Search Images Maps Play YouTube News Gmail Drive More »
Sign in
Screen reader users: click this link for accessible mode. Accessible mode has the same essential features but works better with your reader.

Patents

  1. Advanced Patent Search
Publication numberUS4311020 A
Publication typeGrant
Application numberUS 06/126,057
Publication dateJan 19, 1982
Filing dateFeb 29, 1980
Priority dateFeb 29, 1980
Also published asCA1136873A, CA1136873A1
Publication number06126057, 126057, US 4311020 A, US 4311020A, US-A-4311020, US4311020 A, US4311020A
InventorsCurtis L. Tobin, Joseph A. Ciarlei
Original AssigneeCarrier Corporation
Export CitationBiBTeX, EndNote, RefMan
External Links: USPTO, USPTO Assignment, Espacenet
Combination reversing valve and expansion device for a reversible refrigeration circuit
US 4311020 A
Abstract
Apparatus is disclosed for serving as both a reversing valve and an expansion device in a refrigeration circuit. A valve gate having passageways to direct refrigerant between the indoor and the outdoor heat exchangers to effect the function of a reversing valve is disclosed. In addition, the valve gate has multiple flow restriction devices which are selectively incorporated within a refrigeration circuit between the indoor heat exchanger and the outdoor heat exchanger to effect the appropriate amount of flow restriction dependent upon the mode of operation of the unit. These two functions may be incorporated into a single valve or they may be separated such that the separate functions are performed by separate valves. A cylindrical valve gate and multiple passageways for connecting the appropriate lines in a refrigeration circuit are described. The valve is rotated by a combination of an electromagnet spaced about the valve gate and a permanent magnet located within the valve gate.
Images(5)
Previous page
Next page
Claims(6)
We claim:
1. A reversible refrigeration circuit which comprises:
compressor means;
a first heat exchanger;
a second heat exchanger;
a valve assembly;
interconnecting means joining the compressor means, the first heat exchanger, the second heat exchanger and the valve assembly to form a closed circuit; and
said valve assembly including
a housing adapted to be connected to the compressor, first heat exchanger and second heat exchanger,
a movable valve gate mounted within the housing, said gate having a first position including flow control means dependent upon the position of the valve gate to direct refrigerant from the compressor means to the heat exchanger serving as a condenser and from the heat exchanger serving as an evaporator to the compressor; and
said valve gate further including an expansion control portion through which refrigerant flowing between the first heat exchanger and the second heat exchanger passes, said expansion control portion acting to effect a pressure reduction in the refrigerant flowing therethrough dependent upon the position of the valve gate.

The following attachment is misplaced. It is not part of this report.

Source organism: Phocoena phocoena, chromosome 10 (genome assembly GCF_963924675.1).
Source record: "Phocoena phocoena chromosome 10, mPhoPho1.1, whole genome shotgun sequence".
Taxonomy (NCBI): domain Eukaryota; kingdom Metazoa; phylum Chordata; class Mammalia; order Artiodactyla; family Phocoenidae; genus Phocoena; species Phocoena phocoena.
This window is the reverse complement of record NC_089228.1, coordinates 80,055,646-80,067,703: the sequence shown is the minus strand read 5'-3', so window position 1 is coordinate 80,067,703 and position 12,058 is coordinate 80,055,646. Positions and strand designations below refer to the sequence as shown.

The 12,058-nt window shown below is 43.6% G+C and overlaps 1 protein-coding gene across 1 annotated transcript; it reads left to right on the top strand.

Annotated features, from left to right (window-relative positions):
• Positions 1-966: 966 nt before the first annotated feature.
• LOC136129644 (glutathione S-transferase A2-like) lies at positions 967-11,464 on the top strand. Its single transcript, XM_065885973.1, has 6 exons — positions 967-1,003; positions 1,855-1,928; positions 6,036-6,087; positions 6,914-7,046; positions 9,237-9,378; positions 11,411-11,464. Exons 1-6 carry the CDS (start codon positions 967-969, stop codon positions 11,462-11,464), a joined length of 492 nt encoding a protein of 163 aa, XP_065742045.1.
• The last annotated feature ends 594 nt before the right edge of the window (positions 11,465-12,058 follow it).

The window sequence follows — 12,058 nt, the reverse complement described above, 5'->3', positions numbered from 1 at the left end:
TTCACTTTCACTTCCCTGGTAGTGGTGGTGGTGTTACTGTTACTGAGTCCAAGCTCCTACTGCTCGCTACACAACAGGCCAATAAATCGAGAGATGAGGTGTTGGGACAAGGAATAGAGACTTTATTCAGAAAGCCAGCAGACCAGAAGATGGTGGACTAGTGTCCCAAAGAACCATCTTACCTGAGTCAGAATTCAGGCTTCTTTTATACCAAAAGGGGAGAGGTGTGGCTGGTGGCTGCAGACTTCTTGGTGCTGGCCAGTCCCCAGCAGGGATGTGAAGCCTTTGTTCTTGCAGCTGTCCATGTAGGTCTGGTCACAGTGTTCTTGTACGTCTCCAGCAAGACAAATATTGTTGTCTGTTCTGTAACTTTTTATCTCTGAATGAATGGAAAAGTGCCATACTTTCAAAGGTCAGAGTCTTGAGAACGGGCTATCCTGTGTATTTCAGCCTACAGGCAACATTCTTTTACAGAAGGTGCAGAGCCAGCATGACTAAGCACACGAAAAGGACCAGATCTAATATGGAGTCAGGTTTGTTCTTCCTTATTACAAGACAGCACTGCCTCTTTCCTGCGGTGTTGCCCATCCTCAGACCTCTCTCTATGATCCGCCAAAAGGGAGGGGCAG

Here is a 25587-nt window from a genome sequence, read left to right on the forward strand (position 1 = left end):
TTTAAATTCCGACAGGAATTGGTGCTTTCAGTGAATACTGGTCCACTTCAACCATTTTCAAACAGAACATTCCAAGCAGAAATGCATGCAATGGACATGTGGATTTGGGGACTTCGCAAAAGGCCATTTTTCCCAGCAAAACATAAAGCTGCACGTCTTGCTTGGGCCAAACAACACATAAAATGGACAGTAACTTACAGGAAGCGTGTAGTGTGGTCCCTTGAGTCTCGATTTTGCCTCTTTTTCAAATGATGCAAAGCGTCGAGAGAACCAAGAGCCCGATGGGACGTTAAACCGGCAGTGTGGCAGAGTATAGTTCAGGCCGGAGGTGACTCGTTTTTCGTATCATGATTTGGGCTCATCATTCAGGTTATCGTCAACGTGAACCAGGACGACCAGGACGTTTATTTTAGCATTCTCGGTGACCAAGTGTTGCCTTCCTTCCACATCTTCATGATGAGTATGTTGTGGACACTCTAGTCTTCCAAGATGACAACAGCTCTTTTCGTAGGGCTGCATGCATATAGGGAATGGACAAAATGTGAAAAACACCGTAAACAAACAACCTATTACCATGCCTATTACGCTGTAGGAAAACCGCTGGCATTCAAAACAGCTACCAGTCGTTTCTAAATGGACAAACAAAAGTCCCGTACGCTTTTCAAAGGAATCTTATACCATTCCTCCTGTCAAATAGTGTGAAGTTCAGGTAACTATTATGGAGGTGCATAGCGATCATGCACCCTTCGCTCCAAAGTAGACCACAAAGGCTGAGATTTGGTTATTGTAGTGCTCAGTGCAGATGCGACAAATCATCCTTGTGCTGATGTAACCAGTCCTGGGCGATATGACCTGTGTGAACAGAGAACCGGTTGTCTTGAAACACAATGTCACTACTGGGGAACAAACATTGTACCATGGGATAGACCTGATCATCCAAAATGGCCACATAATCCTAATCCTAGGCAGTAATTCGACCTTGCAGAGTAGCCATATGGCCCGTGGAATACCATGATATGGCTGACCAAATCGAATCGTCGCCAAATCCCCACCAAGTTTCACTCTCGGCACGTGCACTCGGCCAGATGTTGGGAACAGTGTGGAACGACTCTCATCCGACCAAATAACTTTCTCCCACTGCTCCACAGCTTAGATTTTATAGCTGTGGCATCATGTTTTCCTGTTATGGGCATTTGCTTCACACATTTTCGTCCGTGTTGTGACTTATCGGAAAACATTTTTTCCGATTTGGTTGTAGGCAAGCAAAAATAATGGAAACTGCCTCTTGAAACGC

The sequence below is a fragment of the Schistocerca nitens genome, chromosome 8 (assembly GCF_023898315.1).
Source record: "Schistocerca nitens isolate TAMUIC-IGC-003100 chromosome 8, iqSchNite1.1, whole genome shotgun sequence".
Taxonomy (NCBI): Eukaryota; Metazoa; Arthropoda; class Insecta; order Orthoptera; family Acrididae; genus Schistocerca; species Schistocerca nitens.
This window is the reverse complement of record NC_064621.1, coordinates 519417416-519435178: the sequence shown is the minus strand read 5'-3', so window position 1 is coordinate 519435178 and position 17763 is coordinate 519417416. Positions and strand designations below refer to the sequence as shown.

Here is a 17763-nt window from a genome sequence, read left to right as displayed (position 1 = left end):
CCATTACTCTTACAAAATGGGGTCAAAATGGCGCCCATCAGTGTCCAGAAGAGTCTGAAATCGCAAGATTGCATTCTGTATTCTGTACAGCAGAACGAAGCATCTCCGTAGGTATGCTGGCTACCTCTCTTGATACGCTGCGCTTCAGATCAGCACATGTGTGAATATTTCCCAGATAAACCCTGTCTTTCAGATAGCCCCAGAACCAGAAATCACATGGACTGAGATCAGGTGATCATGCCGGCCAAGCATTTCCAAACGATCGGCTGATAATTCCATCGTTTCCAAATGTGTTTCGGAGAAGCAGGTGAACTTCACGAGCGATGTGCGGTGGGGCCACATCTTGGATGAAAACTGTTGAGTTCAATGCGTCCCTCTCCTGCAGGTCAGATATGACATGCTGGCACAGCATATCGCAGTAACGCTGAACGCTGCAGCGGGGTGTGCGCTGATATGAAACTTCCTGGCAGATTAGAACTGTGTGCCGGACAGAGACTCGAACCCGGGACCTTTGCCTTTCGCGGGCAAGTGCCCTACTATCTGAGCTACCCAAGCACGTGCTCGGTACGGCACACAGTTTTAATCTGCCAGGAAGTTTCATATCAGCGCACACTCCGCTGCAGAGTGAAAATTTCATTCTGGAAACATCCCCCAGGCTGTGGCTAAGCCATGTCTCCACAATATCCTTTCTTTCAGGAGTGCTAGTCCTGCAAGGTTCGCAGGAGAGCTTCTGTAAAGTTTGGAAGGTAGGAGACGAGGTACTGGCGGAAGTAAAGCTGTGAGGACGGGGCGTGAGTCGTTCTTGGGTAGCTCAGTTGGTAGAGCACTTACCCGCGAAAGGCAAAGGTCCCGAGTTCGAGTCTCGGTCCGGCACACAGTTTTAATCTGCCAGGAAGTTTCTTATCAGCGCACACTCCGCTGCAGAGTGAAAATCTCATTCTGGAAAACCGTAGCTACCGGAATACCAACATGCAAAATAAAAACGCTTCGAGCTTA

2. The apparatus as set forth in claim 1 wherein the valve gate is in a first position when the first heat exchanger is serving as the condenser and a second position when the second heat exchanger is serving as the condenser.
3. The apparatus as set forth in claim 2 wherein the valve gate rotates between a first position and a second position and wherein the expansion control portion of the valve gate is a first opening of predetermined size in the first position and a second opening of a selected size in the second position.
4. The apparatus as set forth in claim 3 wherein the valve gate defines a first passageway for routing the refrigerant flow from the compressor to the heat exchanger serving as the condenser and a second passageway for routing refrigerant flow from the heat exchanger serving as an evaporator to the compressor.
5. A combination reversing valve and expansion apparatus for use with a refrigeration circuit which comprises:
a housing having
a first port for receiving refrigerant from a compressor
a second port connected to a first heat exchanger
a third port connected to a second heat exchanger
a fourth port for discharging refrigerant to the compressor
a fifth port connected to the first heat exchanger
a sixth port connected to the second heat exchanger and
a valve gate having at least two positions relative to the housing, the valve gate in the first position connecting
the first port to the second port,
the third port to the fourth port, and
the fifth port to the sixth port
and the valve gate in the second position connecting
the first port to the third port
the second port to the fourth port, and
the fifth port to the sixth port; and
wherein the valve gate defines at least one restricted passageway for connecting the fifth port to the sixth port such that in at least one of the valve positions the refrigerant flowing between the fifth port and the sixth port undergoes a predetermined pressure drop.
6. The apparatus as set forth in claim 5 wherein the valve gate is a rotatable generally cylindrical shaped component which defines a series of passageways for connecting the various ports in each valve position.
Description
BACKGROUND OF THE INVENTION

1. Field of the Invention

The present invention relates to a reverse cycle refrigeration system. More specifically, the present invention relates to a combination reversing valve and expansion device to both direct refrigerant flow in a refrigeration circuit and to act as a pressure reducing expansion device depending upon the mode of operation of the refrigeration circuit.

2. Description of the Prior Art

In a conventional reversible refrigeration circuit an indoor heat exchanger and an outdoor heat exchanger are connected to a compressor and an expansion device to form a refrigeration circuit. A reversing valve is incorporated in the system to direct hot gaseous refrigerant to the heat exchanger serving as a condenser and to conduct cooled gaseous refrigerant from the heat exchanger acting as an evaporator back to the compressor.

When a reversible refrigeration circuit is acting to supply heating, the indoor heat exchanger serves as a condenser discharging heat energy from the refrigerant to the indoor air to be conditioned. When the unit is operated in the cooling mode, the reversing valve is switched and the indoor heat exchanger serves as an evaporator receiving liquid refrigerant from the expansion device and absorbing heat energy from the indoor air flowing through the indoor heat exchanger.